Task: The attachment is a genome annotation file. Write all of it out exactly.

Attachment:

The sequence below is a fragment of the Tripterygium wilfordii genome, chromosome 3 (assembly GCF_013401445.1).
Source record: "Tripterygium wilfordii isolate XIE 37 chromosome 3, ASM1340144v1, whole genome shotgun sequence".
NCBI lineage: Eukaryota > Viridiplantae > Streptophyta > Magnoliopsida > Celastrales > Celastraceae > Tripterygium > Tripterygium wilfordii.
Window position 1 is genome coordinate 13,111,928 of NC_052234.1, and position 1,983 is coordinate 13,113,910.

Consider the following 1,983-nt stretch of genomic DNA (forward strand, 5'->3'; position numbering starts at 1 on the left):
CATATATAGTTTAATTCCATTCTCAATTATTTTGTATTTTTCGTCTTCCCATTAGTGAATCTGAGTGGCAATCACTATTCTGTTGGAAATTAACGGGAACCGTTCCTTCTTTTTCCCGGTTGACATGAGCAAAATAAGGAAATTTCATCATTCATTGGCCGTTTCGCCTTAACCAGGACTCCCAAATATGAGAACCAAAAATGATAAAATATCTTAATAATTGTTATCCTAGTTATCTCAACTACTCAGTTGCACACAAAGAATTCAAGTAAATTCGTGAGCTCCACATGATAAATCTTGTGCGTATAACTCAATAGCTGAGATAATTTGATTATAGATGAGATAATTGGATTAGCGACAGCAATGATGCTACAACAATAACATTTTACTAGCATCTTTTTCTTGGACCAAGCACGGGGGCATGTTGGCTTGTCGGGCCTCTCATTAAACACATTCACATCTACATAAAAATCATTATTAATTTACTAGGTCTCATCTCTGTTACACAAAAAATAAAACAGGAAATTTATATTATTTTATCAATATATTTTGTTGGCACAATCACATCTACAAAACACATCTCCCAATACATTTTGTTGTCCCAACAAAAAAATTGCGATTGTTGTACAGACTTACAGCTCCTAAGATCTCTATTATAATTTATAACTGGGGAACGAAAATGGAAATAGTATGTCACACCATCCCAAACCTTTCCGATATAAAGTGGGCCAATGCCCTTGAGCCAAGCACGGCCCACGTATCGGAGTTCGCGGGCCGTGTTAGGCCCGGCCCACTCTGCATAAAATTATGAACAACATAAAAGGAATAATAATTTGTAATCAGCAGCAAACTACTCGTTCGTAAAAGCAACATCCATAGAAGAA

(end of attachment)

The sequence below is a fragment of the Tripterygium wilfordii genome, chromosome 3 (assembly GCF_013401445.1).
Source record: "Tripterygium wilfordii isolate XIE 37 chromosome 3, ASM1340144v1, whole genome shotgun sequence".
NCBI lineage: Eukaryota > Viridiplantae > Streptophyta > Magnoliopsida > Celastrales > Celastraceae > Tripterygium > Tripterygium wilfordii.
Window position 1 is genome coordinate 13,111,928 of NC_052234.1, and position 1,983 is coordinate 13,113,910.

Consider the following 1,983-nt stretch of genomic DNA (forward strand, 5'->3'; position numbering starts at 1 on the left):
CATATATAGTTTAATTCCATTCTCAATTATTTTGTATTTTTCGTCTTCCCATTAGTGAATCTGAGTGGCAATCACTATTCTGTTGGAAATTAACGGGAACCGTTCCTTCTTTTTCCCGGTTGACATGAGCAAAATAAGGAAATTTCATCATTCATTGGCCGTTTCGCCTTAACCAGGACTCCCAAATATGAGAACCAAAAATGATAAAATATCTTAATAATTGTTATCCTAGTTATCTCAACTACTCAGTTGCACACAAAGAATTCAAGTAAATTCGTGAGCTCCACATGATAAATCTTGTGCGTATAACTCAATAGCTGAGATAATTTGATTATAGATGAGATAATTGGATTAGCGACAGCAATGATGCTACAACAATAACATTTTACTAGCATCTTTTTCTTGGACCAAGCACGGGGGCATGTTGGCTTGTCGGGCCTCTCATTAAACACATTCACATCTACATAAAAATCATTATTAATTTACTAGGTCTCATCTCTGTTACACAAAAAATAAAACAGGAAATTTATATTATTTTATCAATATATTTTGTTGGCACAATCACATCTACAAAACACATCTCCCAATACATTTTGTTGTCCCAACAAAAAAATTGCGATTGTTGTACAGACTTACAGCTCCTAAGATCTCTATTATAATTTATAACTGGGGAACGAAAATGGAAATAGTATGTCACACCATCCCAAACCTTTCCGATATAAAGTGGGCCAATGCCCTTGAGCCAAGCACGGCCCACGTATCGGAGTTCGCGGGCCGTGTTAGGCCCGGCCCACTCTGCATAAAATTATGAACAACATAAAAGGAATAATAATTTGTAATCAGCAGCAAACTACTCGTTCGTAAAAGCAACATCCATAGAAGAA